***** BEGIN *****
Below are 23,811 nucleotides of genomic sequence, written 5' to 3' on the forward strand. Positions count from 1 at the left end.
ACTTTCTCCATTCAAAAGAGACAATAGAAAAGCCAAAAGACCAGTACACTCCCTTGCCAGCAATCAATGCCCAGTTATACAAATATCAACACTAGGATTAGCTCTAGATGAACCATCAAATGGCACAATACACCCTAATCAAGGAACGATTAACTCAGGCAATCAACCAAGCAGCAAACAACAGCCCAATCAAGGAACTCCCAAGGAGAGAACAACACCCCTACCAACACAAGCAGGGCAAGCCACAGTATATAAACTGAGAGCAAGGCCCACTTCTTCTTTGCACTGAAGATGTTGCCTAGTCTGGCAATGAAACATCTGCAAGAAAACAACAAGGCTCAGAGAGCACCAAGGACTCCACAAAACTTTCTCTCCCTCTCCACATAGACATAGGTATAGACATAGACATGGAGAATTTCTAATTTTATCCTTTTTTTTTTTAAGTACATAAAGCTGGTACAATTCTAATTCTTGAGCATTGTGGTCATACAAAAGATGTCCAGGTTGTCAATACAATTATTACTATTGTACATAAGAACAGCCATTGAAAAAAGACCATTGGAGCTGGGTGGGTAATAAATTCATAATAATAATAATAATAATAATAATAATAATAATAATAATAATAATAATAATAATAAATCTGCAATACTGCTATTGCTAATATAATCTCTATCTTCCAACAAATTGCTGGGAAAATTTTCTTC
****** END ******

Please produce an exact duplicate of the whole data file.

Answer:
Below are 23,811 nucleotides of genomic sequence, written 5' to 3' on the forward strand. Positions count from 1 at the left end.
ACTTTCTCCATTCAAAAGAGACAATAGAAAAGCCAAAAGACCAGTACACTCCCTTGCCAGCAATCAATGCCCAGTTATACAAATATCAACACTAGGATTAGCTCTAGATGAACCATCAAATGGCACAATACACCCTAATCAAGGAACGATTAACTCAGGCAATCAACCAAGCAGCAAACAACAGCCCAATCAAGGAACTCCCAAGGAGAGAACAACACCCCTACCAACACAAGCAGGGCAAGCCACAGTATATAAACTGAGAGCAAGGCCCACTTCTTCTTTGCACTGAAGATGTTGCCTAGTCTGGCAATGAAACATCTGCAAGAAAACAACAAGGCTCAGAGAGCACCAAGGACTCCACAAAACTTTCTCTCCCTCTCCACATAGACATAGGTATAGACATAGACATGGAGAATTTCTAATTTTATCCTTTTTTTTTTTAAGTACATAAAGCTGGTACAATTCTAATTCTTGAGCATTGTGGTCATACAAAAGATGTCCAGGTTGTCAATACAATTATTACTATTGTACATAAGAACAGCCATTGAAAAAAGACCATTGGAGCTGGGTGGGTAATAAATTCATAATAATAATAATAATAATAATAATAATAATAATAATAATAATAATAATAATAATAAATCTGCAATACTGCTATTGCTAATATAATCTCTATCTTCCAACAAATTGCTGGGAAAATTTTCTTC